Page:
How is it that, in general terms, the term ‘Nilote’ is not used by the Luo, the very people to whom it is supposed to be referring? The appellation was coined by certain colonial European anthropologists to refer to a people, including the Luo of Kenya’s Nyanza Province, who had emerged from Africa’s north following the Nile to settle around the water system that the British colonialists later called ‘Lake Victoria’.
But ‘Victoria’ is a European name that the English Britons imposed on the East Africans when the ruling class of that Western Euro-Germanic tribe invaded and colonised our country during Britain’s world hegemony, headed by a royal woman called Victoria.
But because I am a Luo, I am also ipso facto a Nilote. However, my personal blood can also be traced to the Baganda and the Basoga of Uganda and the Baluhya of Kenya, all three of whom belong to what European anthropologists used to call ‘Older Bantu’. That, however, raises one question. How can I, an Ochieng, be Bantu?
It is not unthinkable. I know a great number of Kisii, Kuria and Luhya individuals known by the Luo name Ochieng (just as I know a great number of Luo individuals with Bantu names). The answer is very simple. Although I was born on the mainland, at my birth, my parents had just migrated from Rusinga, a major island on Kenya’s side of Nam Lolwe, ‘Lolwe’ being the Luo term for the lake later known worldwide as Victoria, renamed after the queen of the Britons who colonially ruled Kenya.
Yet the Luo word ‘Lolwe’ does not at all mean ‘lake’. In fact, ‘Lolwe’ is adjectival and means ‘as far as my eyes can see’. ‘Lolwe’ was the term by which the Luo stressed the greatness of the greatest water expanse that a generation of those Nilotic immigrants into East Africa had ever seen.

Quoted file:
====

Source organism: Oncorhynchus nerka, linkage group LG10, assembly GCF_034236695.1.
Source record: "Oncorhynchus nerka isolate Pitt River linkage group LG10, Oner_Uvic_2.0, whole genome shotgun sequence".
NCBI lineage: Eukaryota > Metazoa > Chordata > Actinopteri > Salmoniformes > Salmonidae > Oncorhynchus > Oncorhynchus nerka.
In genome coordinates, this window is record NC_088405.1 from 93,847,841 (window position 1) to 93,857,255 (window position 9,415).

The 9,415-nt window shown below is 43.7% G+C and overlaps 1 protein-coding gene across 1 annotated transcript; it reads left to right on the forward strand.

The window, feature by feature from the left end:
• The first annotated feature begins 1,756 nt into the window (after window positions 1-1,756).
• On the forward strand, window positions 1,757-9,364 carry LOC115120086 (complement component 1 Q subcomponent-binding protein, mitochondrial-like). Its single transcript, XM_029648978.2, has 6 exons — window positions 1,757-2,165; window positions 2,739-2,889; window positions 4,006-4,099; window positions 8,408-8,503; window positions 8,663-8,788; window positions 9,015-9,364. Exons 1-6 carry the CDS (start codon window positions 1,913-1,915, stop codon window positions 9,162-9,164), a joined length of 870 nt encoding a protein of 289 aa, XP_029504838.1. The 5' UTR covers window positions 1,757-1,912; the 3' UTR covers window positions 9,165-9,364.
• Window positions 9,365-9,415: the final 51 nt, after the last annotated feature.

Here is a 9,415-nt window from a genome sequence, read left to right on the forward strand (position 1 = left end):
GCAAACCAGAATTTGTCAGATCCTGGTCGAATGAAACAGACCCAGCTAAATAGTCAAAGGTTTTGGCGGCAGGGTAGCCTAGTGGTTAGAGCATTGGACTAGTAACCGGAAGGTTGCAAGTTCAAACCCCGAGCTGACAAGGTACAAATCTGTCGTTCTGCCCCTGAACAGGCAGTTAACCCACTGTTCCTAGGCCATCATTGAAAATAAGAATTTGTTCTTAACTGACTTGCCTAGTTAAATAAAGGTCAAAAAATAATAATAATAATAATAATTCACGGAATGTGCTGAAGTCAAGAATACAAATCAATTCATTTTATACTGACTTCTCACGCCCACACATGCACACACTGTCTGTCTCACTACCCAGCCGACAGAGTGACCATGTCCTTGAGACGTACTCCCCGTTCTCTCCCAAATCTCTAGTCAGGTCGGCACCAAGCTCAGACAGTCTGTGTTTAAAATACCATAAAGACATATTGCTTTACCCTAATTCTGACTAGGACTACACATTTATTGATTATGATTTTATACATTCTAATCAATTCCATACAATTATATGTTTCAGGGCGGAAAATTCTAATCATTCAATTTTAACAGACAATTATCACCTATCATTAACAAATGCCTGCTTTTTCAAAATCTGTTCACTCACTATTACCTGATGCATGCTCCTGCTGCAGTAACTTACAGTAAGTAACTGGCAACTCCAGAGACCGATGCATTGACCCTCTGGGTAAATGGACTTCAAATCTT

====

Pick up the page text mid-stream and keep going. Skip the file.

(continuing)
The Luo term ‘Nam’ refers to any large standing water system, ‘Lolwe’ being only a Luo adjective that describes the fact that this water system seemed to extend much farther (in all directions) than any human eye can see simultaneously.
'Z' AND 'SH'
Yet Nyanza itself – the term by which Kenyans of all culturo-linguistic identities now know Kenya’s Luoland – cannot be a Luo or Nilotic word either. Why not? For one thing only: Although the ‘z’ sound is prominent in the word Nyanza, that sound does not exist at all in any language associated at root with any of the Luo tongues now spread all over Burundi, Congo, Kenya, Rwanda, the Sudan, Tanzania and Uganda.
For the ‘z’ and ‘sh’ sounds do not exist at all in the Luo language. Thus, even the most highly educated Luo individual frequently has amusing oral difficulties with all words, including in Kiswahili and English, which, in writing, contain either a ‘z’ and an ‘sh’. That is because those consonants do not exist in Dholuo – a term to be translated literally as ‘mouth of the Luo’ -- the language into which I was born and through which I grew up.
That raises one question for those studying East Africa’s cultures and languages. How was it that the Nilotes, being a major African culturo-linguistic super-community, found and still find it supremely difficult to pronounce words -- European or Bantu -- containing a ‘z’ or an ‘sh’ sound?
In practice, even some of the most highly educated Luo individuals often evince those embarrassing difficulties in pronouncing certain English words. The answer is that such sounds do not exist in Dholuo, my mother tongue.
Mr Ochieng is a veteran journalist; [email protected]